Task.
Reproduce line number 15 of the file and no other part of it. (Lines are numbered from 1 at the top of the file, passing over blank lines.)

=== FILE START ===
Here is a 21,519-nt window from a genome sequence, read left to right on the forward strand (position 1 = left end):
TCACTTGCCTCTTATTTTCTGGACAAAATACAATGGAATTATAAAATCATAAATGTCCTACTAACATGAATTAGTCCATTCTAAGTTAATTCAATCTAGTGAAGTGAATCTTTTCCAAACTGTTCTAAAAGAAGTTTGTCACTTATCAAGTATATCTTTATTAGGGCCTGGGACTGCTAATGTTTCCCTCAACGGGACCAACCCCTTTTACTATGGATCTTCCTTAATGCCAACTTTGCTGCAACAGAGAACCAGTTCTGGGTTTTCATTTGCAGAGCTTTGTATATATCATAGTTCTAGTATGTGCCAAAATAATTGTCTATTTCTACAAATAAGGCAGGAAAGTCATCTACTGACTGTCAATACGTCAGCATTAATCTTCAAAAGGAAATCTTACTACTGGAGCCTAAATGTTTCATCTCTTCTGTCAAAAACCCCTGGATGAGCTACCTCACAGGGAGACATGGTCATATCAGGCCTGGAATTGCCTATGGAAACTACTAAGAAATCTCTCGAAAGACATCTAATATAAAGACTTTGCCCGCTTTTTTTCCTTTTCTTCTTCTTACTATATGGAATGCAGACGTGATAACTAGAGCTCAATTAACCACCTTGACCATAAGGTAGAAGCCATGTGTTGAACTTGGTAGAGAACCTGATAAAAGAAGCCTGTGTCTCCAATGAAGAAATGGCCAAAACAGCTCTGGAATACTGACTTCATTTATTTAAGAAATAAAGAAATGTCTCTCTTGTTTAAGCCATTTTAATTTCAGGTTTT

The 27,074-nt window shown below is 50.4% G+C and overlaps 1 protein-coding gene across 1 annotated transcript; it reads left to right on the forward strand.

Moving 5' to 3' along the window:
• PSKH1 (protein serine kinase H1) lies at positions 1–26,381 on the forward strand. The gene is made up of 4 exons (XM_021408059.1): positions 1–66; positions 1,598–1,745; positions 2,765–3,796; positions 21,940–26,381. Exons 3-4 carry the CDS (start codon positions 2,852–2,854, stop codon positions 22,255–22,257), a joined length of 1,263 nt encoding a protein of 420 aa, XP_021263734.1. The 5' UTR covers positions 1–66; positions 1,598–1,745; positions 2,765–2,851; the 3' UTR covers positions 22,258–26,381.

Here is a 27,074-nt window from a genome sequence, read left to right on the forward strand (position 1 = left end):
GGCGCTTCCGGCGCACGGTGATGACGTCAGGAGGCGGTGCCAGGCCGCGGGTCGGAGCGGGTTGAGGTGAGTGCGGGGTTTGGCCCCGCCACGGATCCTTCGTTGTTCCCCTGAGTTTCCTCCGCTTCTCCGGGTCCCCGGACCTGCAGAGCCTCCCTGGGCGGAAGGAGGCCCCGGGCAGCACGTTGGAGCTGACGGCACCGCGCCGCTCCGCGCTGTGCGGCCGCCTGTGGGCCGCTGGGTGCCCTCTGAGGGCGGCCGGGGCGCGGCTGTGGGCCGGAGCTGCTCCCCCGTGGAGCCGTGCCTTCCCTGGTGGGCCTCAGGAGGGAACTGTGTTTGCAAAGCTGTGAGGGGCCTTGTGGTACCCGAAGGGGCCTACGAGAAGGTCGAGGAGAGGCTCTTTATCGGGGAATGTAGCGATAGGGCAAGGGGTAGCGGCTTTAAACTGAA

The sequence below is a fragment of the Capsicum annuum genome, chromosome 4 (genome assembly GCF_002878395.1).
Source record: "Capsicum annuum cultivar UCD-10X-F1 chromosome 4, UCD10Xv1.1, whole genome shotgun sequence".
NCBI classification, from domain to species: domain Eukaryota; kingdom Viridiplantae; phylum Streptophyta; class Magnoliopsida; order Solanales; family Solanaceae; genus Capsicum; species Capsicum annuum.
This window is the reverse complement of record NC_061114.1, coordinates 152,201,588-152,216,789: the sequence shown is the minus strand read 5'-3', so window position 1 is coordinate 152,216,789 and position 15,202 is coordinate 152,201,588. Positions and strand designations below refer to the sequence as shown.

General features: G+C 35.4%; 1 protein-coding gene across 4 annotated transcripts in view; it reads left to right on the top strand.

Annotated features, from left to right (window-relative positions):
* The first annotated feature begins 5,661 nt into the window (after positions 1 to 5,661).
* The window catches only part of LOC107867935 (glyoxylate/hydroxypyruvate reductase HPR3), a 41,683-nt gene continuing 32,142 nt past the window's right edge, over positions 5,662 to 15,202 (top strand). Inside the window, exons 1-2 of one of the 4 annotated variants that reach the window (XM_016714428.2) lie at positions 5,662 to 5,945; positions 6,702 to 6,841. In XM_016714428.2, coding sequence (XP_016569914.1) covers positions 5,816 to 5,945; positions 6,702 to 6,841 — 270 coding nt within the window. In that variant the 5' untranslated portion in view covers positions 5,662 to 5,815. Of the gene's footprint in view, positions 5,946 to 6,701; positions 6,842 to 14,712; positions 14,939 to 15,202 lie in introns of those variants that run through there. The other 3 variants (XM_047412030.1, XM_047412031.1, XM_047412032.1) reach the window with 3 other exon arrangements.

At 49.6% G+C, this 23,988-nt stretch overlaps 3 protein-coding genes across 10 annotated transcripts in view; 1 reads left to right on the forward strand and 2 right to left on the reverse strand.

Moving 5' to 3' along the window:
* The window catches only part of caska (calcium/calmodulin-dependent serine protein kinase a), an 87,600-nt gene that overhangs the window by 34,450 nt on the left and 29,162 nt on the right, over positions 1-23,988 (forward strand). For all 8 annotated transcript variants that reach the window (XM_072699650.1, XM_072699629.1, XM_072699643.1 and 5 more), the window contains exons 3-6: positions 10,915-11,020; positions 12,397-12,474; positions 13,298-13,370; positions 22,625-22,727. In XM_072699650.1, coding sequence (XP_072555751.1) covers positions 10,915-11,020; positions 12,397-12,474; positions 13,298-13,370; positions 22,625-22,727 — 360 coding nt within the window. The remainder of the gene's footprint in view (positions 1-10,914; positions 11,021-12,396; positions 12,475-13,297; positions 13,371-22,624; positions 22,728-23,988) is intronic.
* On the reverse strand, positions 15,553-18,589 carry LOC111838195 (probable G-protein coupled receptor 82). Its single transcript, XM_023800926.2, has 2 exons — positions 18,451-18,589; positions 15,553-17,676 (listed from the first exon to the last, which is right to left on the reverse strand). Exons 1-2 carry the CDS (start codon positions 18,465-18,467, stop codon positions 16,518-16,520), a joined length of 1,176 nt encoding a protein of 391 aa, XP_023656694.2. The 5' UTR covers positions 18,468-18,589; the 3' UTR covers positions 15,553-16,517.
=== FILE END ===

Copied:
* The window catches only part of LOC107867935 (glyoxylate/hydroxypyruvate reductase HPR3), a 41,683-nt gene continuing 32,142 nt past the window's right edge, over positions 5,662 to 15,202 (top strand). Inside the window, exons 1-2 of one of the 4 annotated variants that reach the window (XM_016714428.2) lie at positions 5,662 to 5,945; positions 6,702 to 6,841. In XM_016714428.2, coding sequence (XP_016569914.1) covers positions 5,816 to 5,945; positions 6,702 to 6,841 — 270 coding nt within the window. In that variant the 5' untranslated portion in view covers positions 5,662 to 5,815. Of the gene's footprint in view, positions 5,946 to 6,701; positions 6,842 to 14,712; positions 14,939 to 15,202 lie in introns of those variants that run through there. The other 3 variants (XM_047412030.1, XM_047412031.1, XM_047412032.1) reach the window with 3 other exon arrangements.